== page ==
So the JAMS are a blast-- and righteously executed-- with Tom Watson on guitar and Raul Morales on drums and watt workin' the bass on 30 tunes in about 47 & a half minutes-- oughta be a scorcher in the clubs-- and watt's spiel-- a little bit of Hieronymus Bosch's harrowing hallucinatory imagery, Buddy Rich's tortured vaquero-saddled-with-horse's-asses-in-Paw Paw miseries, and even the iconic goings-on of The Man Behind The Curtain and his drop-ins. I always wanted to see him go agoraphobic and greedy on them: "Hey! You visited ME. Courage, a heart, a god damn BRAIN fer chrissakes-- where did those get the sons of bitches who use 'em to lay waste to everything every day? Huh? Leave the girl and bring me back some poppies-- we'll be behind the curtain."
watt (on Minutemen songs): "They weren't supposed to stand on their own, they were supposed to be part of this big river."
watt on hyphenated-man:
"I was into this painter, Hieronymus Bosch-- and it seemed like he made one big work out of a bunch of little ones. And so I thought this was kind of a parallel to the Minutemen, makin' one gig out of all these little tunes. So that was the basic thing. (I made it) to see it realized, the knowin' is in the doin' because yeah there's things-- I don't know if it's a complete statement but it is kind of a diary entry to where I am now with my music as far as playin' the bass and maybe with the spiels and my interaction with the other guys-- my idea of a good ensemble is making an interesting conversation between the instruments, so that's-- y'know, I'm tryin' to do that. It's like if you took a mirror and broke it into thirty pieces and put it in my head. It was supposed to be my state of mind right now. Bosch was part of it, the little creatures-- I was trippin' on Dorothy in the Wizard of Oz; one way you could take it is kind of a coming of age thing for her...I never use the word I until the last song. I use it once in quotes in frying-pan-man but it wasn't supposed to be totally about me but I wanted to take responsibility and that's why I used my name; you'll know who to blame for the fuckin' disaster!" (laughs).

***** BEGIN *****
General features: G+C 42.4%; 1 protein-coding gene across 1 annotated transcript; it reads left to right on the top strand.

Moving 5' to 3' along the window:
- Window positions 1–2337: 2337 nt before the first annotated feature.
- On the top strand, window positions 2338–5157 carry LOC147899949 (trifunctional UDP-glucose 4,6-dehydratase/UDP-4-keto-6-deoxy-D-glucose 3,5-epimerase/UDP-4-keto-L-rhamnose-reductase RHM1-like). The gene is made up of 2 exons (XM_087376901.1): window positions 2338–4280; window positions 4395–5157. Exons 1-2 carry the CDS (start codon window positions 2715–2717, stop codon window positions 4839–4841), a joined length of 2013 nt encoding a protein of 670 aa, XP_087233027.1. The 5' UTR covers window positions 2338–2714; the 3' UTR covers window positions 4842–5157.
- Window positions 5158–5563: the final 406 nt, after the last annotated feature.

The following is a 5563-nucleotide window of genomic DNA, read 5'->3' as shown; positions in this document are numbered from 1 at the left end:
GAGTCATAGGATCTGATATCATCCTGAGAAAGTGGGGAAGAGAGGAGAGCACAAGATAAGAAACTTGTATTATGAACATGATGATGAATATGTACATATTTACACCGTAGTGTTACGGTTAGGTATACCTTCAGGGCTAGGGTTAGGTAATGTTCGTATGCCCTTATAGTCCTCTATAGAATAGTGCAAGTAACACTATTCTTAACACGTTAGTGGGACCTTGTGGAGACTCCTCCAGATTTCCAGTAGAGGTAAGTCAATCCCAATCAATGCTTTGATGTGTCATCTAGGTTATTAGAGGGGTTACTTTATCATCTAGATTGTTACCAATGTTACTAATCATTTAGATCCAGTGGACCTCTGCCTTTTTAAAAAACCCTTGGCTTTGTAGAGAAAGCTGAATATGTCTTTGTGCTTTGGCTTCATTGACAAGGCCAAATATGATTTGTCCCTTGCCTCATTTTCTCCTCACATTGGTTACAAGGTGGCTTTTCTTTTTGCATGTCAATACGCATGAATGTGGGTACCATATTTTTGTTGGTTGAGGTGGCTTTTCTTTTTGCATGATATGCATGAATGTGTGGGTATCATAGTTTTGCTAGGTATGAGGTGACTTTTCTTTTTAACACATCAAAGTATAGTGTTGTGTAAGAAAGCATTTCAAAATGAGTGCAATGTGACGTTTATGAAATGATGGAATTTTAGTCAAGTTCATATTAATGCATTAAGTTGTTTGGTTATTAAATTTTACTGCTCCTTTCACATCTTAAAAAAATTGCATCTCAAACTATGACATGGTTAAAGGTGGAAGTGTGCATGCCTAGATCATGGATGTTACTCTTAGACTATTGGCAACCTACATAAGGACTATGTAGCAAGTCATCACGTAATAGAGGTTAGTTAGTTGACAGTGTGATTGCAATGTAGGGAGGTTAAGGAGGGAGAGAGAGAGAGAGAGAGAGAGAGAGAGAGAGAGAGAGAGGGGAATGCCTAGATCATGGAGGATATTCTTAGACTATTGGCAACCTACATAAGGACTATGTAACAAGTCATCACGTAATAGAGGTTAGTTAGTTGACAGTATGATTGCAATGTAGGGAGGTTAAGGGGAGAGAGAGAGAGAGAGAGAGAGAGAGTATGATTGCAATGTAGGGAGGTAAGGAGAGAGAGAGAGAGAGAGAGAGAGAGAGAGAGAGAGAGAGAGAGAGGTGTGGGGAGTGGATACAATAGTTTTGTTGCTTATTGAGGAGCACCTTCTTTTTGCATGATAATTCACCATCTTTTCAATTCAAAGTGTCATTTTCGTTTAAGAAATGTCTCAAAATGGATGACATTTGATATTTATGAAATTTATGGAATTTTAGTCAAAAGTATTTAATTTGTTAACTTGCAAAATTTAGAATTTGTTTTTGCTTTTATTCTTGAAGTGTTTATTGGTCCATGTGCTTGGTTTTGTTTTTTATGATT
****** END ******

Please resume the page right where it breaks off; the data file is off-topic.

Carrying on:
And it'll keep him away from the Super Bowl. And it isn't a bad way to write. Do you have a band? You need spiel-- god knows there's enough lyrics out there that blow-- where watt has lucked out is his vision springs up through his travels and life experiences and gets sifted through his spiritual spud-cannon, if you will-- if you ever think his songs are assembled through whim and caprice, ask him. And bring a sandwich.
Here's an exercise for you-- take these people and assemble a narrative:
Alfonso Bedoya, Lord Buckley, Larry Fine